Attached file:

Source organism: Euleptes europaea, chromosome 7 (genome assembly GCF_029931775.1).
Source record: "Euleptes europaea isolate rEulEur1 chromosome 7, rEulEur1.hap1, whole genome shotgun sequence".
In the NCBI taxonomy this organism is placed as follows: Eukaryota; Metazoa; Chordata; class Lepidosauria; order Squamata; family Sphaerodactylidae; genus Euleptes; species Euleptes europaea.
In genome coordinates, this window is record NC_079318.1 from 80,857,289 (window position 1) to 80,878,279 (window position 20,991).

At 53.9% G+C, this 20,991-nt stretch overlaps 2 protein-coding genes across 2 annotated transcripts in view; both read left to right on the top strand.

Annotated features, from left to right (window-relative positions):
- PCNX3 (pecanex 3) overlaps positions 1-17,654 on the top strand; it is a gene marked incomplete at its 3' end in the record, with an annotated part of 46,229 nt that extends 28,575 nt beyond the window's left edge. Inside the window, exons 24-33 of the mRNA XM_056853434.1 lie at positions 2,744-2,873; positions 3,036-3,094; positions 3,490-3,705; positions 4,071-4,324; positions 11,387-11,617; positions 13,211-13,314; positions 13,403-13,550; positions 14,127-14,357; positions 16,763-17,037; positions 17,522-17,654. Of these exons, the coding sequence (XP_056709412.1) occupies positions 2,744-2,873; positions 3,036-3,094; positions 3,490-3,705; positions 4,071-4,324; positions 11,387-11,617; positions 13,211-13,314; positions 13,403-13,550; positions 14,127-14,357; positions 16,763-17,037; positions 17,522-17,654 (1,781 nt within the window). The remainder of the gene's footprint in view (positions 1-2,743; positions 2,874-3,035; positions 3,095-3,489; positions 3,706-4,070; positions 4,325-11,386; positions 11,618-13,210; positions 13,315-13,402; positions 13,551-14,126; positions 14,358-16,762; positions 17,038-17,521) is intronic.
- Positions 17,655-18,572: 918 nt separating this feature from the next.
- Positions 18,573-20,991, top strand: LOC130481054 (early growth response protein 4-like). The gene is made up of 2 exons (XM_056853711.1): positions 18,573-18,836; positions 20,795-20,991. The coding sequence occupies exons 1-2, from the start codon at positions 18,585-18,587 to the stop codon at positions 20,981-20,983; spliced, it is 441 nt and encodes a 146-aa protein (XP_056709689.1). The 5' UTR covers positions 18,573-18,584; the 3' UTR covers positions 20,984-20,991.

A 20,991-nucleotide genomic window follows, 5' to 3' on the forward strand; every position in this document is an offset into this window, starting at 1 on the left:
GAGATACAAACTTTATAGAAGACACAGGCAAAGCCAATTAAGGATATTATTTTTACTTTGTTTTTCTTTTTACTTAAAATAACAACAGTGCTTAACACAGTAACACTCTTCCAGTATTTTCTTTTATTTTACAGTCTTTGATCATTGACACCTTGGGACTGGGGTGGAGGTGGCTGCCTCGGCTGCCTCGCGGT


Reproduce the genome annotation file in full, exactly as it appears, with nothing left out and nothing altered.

Source organism: Euleptes europaea, chromosome 7 (genome assembly GCF_029931775.1).
Source record: "Euleptes europaea isolate rEulEur1 chromosome 7, rEulEur1.hap1, whole genome shotgun sequence".
In the NCBI taxonomy this organism is placed as follows: Eukaryota; Metazoa; Chordata; class Lepidosauria; order Squamata; family Sphaerodactylidae; genus Euleptes; species Euleptes europaea.
In genome coordinates, this window is record NC_079318.1 from 80,857,289 (window position 1) to 80,878,279 (window position 20,991).

At 53.9% G+C, this 20,991-nt stretch overlaps 2 protein-coding genes across 2 annotated transcripts in view; both read left to right on the top strand.

Annotated features, from left to right (window-relative positions):
- PCNX3 (pecanex 3) overlaps positions 1-17,654 on the top strand; it is a gene marked incomplete at its 3' end in the record, with an annotated part of 46,229 nt that extends 28,575 nt beyond the window's left edge. Inside the window, exons 24-33 of the mRNA XM_056853434.1 lie at positions 2,744-2,873; positions 3,036-3,094; positions 3,490-3,705; positions 4,071-4,324; positions 11,387-11,617; positions 13,211-13,314; positions 13,403-13,550; positions 14,127-14,357; positions 16,763-17,037; positions 17,522-17,654. Of these exons, the coding sequence (XP_056709412.1) occupies positions 2,744-2,873; positions 3,036-3,094; positions 3,490-3,705; positions 4,071-4,324; positions 11,387-11,617; positions 13,211-13,314; positions 13,403-13,550; positions 14,127-14,357; positions 16,763-17,037; positions 17,522-17,654 (1,781 nt within the window). The remainder of the gene's footprint in view (positions 1-2,743; positions 2,874-3,035; positions 3,095-3,489; positions 3,706-4,070; positions 4,325-11,386; positions 11,618-13,210; positions 13,315-13,402; positions 13,551-14,126; positions 14,358-16,762; positions 17,038-17,521) is intronic.
- Positions 17,655-18,572: 918 nt separating this feature from the next.
- Positions 18,573-20,991, top strand: LOC130481054 (early growth response protein 4-like). The gene is made up of 2 exons (XM_056853711.1): positions 18,573-18,836; positions 20,795-20,991. The coding sequence occupies exons 1-2, from the start codon at positions 18,585-18,587 to the stop codon at positions 20,981-20,983; spliced, it is 441 nt and encodes a 146-aa protein (XP_056709689.1). The 5' UTR covers positions 18,573-18,584; the 3' UTR covers positions 20,984-20,991.

A 20,991-nucleotide genomic window follows, 5' to 3' on the forward strand; every position in this document is an offset into this window, starting at 1 on the left:
GAGATACAAACTTTATAGAAGACACAGGCAAAGCCAATTAAGGATATTATTTTTACTTTGTTTTTCTTTTTACTTAAAATAACAACAGTGCTTAACACAGTAACACTCTTCCAGTATTTTCTTTTATTTTACAGTCTTTGATCATTGACACCTTGGGACTGGGGTGGAGGTGGCTGCCTCGGCTGCCTCGCGGT